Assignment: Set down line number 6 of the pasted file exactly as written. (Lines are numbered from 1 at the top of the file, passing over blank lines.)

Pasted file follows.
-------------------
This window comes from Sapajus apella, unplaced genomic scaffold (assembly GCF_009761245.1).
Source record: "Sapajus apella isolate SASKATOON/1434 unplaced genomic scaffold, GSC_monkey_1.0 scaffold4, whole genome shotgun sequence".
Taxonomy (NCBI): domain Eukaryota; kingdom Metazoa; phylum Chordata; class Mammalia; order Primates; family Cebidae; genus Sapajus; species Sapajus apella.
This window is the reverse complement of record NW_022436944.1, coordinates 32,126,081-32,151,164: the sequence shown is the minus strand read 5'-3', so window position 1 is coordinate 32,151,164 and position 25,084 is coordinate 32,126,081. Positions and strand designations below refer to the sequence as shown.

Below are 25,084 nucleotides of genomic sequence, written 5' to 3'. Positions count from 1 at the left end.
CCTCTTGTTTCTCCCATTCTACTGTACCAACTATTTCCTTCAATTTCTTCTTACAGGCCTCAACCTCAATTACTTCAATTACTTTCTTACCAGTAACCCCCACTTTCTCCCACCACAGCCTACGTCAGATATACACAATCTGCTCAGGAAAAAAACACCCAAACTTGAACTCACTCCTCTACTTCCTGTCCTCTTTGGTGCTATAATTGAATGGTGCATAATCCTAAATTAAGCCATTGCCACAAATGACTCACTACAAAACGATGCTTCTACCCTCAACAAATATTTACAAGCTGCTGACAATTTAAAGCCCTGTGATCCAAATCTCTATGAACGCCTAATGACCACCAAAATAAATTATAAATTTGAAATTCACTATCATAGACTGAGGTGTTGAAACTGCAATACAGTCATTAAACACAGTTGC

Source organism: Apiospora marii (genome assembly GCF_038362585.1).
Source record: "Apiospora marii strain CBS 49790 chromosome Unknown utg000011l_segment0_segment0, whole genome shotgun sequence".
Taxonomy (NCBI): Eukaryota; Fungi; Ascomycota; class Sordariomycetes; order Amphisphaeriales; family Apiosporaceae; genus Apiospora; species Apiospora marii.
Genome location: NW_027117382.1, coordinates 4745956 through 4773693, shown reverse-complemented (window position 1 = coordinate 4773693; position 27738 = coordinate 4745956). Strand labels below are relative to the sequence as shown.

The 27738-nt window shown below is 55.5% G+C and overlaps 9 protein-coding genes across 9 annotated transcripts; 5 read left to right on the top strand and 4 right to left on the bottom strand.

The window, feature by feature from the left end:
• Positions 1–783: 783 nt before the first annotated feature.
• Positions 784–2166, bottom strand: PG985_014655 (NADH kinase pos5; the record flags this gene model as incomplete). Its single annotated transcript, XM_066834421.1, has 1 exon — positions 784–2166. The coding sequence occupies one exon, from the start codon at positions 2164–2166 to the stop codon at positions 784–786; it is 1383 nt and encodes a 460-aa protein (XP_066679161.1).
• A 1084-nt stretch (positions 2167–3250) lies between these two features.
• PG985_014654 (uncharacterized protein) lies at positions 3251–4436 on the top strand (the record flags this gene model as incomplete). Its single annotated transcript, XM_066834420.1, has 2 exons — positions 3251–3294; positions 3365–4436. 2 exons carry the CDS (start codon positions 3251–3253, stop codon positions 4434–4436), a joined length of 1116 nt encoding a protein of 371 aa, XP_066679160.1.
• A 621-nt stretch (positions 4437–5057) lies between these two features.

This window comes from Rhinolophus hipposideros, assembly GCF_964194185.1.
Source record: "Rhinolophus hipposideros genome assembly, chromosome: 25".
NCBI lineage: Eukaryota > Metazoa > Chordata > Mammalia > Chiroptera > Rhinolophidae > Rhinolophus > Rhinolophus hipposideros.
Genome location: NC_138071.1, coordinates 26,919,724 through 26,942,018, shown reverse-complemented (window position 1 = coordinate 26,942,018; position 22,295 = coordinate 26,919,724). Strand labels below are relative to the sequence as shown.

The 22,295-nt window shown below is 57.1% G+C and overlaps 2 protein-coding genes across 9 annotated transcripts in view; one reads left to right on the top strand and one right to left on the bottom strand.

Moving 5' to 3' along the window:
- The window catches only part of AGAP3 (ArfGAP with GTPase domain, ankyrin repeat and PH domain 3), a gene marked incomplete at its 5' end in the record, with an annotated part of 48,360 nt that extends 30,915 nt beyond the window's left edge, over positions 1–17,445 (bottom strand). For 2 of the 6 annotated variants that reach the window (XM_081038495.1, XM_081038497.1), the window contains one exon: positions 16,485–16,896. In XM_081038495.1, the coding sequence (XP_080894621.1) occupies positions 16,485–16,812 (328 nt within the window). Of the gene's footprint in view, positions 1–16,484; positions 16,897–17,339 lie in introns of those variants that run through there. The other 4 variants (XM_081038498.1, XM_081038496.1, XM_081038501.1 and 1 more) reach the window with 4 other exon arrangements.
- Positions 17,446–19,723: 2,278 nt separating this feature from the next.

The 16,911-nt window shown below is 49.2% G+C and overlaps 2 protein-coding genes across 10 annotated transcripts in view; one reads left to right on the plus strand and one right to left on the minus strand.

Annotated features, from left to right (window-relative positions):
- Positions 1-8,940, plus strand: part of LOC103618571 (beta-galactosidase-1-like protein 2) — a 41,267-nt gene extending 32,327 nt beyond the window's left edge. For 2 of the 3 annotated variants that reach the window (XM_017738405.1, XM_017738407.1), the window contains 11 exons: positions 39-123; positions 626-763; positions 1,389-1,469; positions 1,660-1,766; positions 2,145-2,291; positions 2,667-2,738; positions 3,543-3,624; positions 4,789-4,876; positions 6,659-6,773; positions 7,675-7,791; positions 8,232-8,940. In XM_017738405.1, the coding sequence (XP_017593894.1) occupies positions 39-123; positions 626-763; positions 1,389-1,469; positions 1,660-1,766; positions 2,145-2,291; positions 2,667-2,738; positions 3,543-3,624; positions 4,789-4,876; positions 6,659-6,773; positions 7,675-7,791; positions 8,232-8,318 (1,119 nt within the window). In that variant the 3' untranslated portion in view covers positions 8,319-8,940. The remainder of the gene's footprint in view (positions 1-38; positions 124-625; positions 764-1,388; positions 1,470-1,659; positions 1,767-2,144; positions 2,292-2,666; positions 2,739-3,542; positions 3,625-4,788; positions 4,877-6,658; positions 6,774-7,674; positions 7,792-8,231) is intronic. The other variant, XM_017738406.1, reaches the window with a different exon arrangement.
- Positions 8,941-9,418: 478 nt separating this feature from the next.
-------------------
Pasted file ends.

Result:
CCTCTTGTTTCTCCCATTCTACTGTACCAACTATTTCCTTCAATTTCTTCTTACAGGCCTCAACCTCAATTACTTCAATTACTTTCTTACCAGTAACCCCCACTTTCTCCCACCACAGCCTACGTCAGATATACACAATCTGCTCAGGAAAAAAACACCCAAACTTGAACTCACTCCTCTACTTCCTGTCCTCTTTGGTGCTATAATTGAATGGTGCATAATCCTAAATTAAGCCATTGCCACAAATGACTCACTACAAAACGATGCTTCTACCCTCAACAAATATTTACAAGCTGCTGACAATTTAAAGCCCTGTGATCCAAATCTCTATGAACGCCTAATGACCACCAAAATAAATTATAAATTTGAAATTCACTATCATAGACTGAGGTGTTGAAACTGCAATACAGTCATTAAACACAGTTGC